“Love for sale”: biodiversity banking and the struggle to commodify nature in Sabah, Malaysia
- Publisher: Elsevier
JZ | Sociology and Political Science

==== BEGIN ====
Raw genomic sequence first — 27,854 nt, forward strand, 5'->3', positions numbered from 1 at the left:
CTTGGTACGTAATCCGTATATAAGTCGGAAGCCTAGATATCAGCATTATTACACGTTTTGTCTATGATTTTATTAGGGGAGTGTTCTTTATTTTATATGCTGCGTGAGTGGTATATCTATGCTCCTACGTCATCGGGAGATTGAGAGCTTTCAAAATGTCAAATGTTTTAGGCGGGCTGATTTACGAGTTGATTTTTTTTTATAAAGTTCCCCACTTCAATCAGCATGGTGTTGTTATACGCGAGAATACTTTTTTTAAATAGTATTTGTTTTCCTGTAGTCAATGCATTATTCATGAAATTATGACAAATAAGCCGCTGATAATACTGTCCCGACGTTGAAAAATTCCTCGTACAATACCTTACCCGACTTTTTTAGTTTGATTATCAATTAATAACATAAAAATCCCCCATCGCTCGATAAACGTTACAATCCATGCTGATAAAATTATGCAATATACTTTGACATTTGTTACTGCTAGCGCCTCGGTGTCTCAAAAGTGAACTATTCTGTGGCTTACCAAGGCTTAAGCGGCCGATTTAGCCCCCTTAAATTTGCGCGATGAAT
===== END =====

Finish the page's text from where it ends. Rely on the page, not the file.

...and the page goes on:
In Malaysia, second largest palm oil producer worldwide, logging companies, palm oil corporations, and even responsible citizens can now compensate their biodiversity impacts by purchasing Biodiversity Conservation Certificates in an emerging new biodiversity market: the Malua BioBank. Biodiversity markets are part of a wider trend of marketisation and neoliberalisation of biodiversity governance; introduced and promoted as (technical) win–win solutions to counter biodiversity loss and enable sustainable development. The existing neoliberalisation and nature literature has tended to analyse these processes as consequences of an inherent drive of capital to expand accumulation and submit ever more areas of nature to the neoliberal market logic.\ud \ud In contrast, I aim (a) to problematise the agency and the “work” behind marketisation of biodiversity, challenging the story of (corporate-driven) neoliberalisation as the realisation of an inherent market-logic (based on the a false conceptual state–market divide, often prevalent even in activist academic circles working on neoliberalisation of nature) and to see the state not only as regulator, but driving force behind, and part of “the market”; (b) to question the myth of neoliberalisation as state losing control to the market and to show how the state is using the biodiversity market as mode of governing; re-gaining control over its forests and its conservation policy; and (c) to demonstrate empirically the distinction between neoliberal ideology and practice, and to show that marketisation was based on pragmatic decisions, not ideology-driven political action. My analysis is based on 35 qualitative interviews with actors involved in the BioBank.